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Chesapeake City, MD, United States

Munoz J.F.,National Research Council Italy | Yao Y.,SES Group and Associates LLC | Youtcheff J.,Turner Fairbank Highway Research Center | Arnold T.,Turner Fairbank Highway Research Center
Cement and Concrete Composites | Year: 2014

This study explored the effect of two combinations of silicon and aluminum oxides, nanosilica-nanoboehmite and nanosilica-gibbsite, on the hydration reaction of cement and the porosity of the interfacial transition zone (ITZ). The influence of sols on the cement hydration reaction was investigated using isothermal calorimetry while their effect on the porosity of the aggregate-paste interface was validated using scanning electron microscopy. The nanosilica-nanoboehmite mixtures were found to accelerate the hydration reaction to a higher degree than the individual components, nanosilica and nanoboehmite. Further, the effect was also found to be dependent on the stoichiometry of the mixture of nanoparticles. The nanosilica-gibbsite combinations not only accelerated the reaction but also increased the cumulative heat of hydration. In this case, the enhancement is attributed to the seeding effect of the gibbsite particles, being more prominent at the smaller particle sizes. Lastly, when these materials were applied as nanoporous thin films on the aggregates, all sol mixtures not only helped to decrease the overall porosity but also contributed to refinement of the porosity in the cement paste adjacent to the aggregate. These effects were observed up to 250 μm away from the surface of the aggregate thus not restricted to the typical length of the interfacial transition zone in concrete (40-50 μm). © 2013 Elsevier Ltd. All rights reserved. Source


Kim H.,SES Group and Associates LLC | Goulias D.G.,University of Maryland University College
Journal of Materials in Civil Engineering | Year: 2015

In the current trend of sustainability, the concrete community has been aggressively looking into adopting green construction material practices and at the same time improving concrete quality and performance for extensive service life and adaptive reuse. Concrete is the construction material most used in the world, with an estimated yearly production of 2.35 billion tons worldwide. In the United States, it is estimated that on average approximately 5% of the ready-mix concrete produced is unused and returned to the plant with only a small portion reused. Such a material when further processed, identified as crushed returned concrete aggregate (CCA), has a significant residual value because among other things it is free of contaminants and has better quality than recycled concrete aggregate (RCA). The objective of this study was to assess the shrinkage behavior of CCA concrete mixtures produced with aggregate from returned concrete. The aggregate was prepared from concrete of different strength. The virgin aggregate (stone) was replaced either partially or at 100% level in the concrete mixtures. The response of the hyperbolic shrinkage prediction model was examined, and based on the experimental results an alternative model is proposed. The proposed model and methodology can be used to estimate the drying shrinkage of CCA mixtures, and eventually can be adopted for assessing the shrinkage behavior of these concrete mixtures in other regions. © 2014 American Society of Civil Engineers. Source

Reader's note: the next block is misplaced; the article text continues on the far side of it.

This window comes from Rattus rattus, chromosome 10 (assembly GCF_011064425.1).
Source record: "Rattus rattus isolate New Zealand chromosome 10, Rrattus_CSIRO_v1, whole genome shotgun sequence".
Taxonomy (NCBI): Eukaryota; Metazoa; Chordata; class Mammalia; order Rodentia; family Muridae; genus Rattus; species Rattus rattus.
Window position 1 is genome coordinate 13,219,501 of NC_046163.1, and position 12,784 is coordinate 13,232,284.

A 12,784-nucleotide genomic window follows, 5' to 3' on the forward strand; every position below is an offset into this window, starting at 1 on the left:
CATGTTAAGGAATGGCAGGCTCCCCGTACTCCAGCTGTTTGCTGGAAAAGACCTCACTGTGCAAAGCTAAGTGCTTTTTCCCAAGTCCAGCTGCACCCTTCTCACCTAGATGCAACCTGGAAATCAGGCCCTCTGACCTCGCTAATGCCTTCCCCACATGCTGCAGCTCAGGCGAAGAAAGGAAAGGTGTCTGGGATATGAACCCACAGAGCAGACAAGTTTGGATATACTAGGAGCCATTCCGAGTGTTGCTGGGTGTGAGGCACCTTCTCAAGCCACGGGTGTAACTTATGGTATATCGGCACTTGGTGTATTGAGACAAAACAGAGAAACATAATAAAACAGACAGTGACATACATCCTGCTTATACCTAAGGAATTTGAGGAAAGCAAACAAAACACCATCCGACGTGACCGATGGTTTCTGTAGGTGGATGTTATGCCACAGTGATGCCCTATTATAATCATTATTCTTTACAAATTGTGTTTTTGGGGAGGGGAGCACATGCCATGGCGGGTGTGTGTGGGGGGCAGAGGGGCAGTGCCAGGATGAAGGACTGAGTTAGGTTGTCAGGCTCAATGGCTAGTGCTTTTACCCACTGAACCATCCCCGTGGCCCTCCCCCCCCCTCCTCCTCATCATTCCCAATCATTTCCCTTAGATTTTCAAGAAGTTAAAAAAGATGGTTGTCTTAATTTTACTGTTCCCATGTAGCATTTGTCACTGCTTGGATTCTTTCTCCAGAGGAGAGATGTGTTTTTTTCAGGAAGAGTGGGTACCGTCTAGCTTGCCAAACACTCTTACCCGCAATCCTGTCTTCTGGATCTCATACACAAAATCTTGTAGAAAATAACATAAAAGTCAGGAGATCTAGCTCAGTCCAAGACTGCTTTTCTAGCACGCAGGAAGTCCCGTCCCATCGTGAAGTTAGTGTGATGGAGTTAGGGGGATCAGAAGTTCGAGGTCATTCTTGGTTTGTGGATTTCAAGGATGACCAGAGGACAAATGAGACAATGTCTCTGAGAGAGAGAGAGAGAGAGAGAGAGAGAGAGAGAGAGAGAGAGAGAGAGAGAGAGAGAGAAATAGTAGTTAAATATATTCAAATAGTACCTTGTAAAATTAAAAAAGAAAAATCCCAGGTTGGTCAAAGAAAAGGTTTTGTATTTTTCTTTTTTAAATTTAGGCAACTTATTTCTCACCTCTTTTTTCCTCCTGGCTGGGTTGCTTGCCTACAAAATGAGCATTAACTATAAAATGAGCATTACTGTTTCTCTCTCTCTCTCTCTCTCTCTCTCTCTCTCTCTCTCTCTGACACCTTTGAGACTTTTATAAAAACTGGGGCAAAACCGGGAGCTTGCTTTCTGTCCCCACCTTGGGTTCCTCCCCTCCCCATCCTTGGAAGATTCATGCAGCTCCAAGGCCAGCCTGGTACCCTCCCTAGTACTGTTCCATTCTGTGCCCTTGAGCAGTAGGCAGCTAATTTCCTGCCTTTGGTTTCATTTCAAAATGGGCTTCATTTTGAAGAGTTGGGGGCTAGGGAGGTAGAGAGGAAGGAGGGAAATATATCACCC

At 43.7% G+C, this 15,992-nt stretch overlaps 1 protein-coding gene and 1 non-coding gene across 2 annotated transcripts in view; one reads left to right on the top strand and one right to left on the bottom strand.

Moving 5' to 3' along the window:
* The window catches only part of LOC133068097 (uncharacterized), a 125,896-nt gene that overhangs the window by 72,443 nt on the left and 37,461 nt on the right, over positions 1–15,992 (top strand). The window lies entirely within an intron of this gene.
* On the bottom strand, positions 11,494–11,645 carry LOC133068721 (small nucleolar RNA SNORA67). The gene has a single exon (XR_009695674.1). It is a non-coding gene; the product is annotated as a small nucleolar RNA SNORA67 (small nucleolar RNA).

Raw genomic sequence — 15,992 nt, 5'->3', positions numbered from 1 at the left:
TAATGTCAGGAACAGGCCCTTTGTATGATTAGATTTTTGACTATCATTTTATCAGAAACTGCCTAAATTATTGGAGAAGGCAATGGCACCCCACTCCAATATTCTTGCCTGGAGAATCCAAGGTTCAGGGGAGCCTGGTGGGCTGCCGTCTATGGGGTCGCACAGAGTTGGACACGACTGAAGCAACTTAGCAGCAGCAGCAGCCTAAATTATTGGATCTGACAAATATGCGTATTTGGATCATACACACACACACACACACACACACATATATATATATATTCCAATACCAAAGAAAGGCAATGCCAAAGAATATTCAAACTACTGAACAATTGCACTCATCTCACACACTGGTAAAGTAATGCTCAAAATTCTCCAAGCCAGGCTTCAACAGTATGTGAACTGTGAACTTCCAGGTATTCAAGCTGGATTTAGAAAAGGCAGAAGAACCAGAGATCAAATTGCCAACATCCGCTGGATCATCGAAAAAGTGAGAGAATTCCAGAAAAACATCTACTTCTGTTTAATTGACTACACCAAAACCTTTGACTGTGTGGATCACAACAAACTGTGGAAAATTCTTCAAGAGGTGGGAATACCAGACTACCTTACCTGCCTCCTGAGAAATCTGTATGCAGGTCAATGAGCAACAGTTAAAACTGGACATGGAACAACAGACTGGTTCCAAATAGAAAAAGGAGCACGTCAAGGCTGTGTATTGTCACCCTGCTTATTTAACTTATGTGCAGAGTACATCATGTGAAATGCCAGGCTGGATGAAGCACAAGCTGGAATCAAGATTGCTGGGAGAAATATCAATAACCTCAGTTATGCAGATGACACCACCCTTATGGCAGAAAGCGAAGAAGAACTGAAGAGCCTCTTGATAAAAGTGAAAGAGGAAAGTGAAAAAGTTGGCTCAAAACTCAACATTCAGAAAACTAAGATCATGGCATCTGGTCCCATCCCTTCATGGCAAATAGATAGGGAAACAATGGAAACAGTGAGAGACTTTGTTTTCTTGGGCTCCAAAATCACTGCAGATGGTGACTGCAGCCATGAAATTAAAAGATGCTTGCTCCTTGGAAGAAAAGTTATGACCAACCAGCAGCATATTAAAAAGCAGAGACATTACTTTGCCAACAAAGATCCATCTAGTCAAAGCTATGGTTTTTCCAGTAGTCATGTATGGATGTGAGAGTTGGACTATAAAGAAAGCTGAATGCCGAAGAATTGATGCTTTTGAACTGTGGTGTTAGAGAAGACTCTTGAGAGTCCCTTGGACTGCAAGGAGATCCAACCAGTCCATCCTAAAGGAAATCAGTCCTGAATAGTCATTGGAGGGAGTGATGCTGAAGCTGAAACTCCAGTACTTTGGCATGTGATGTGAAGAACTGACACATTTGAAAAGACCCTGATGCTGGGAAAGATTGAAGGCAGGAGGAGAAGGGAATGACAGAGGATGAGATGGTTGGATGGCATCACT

Williams A.J.,University of Nevada, Las Vegas | Buck B.J.,University of Nevada, Las Vegas | Beyene M.A.,University of Nevada, Las Vegas | Beyene M.A.,SES Group and Associates LLC
Soil Science Society of America Journal | Year: 2012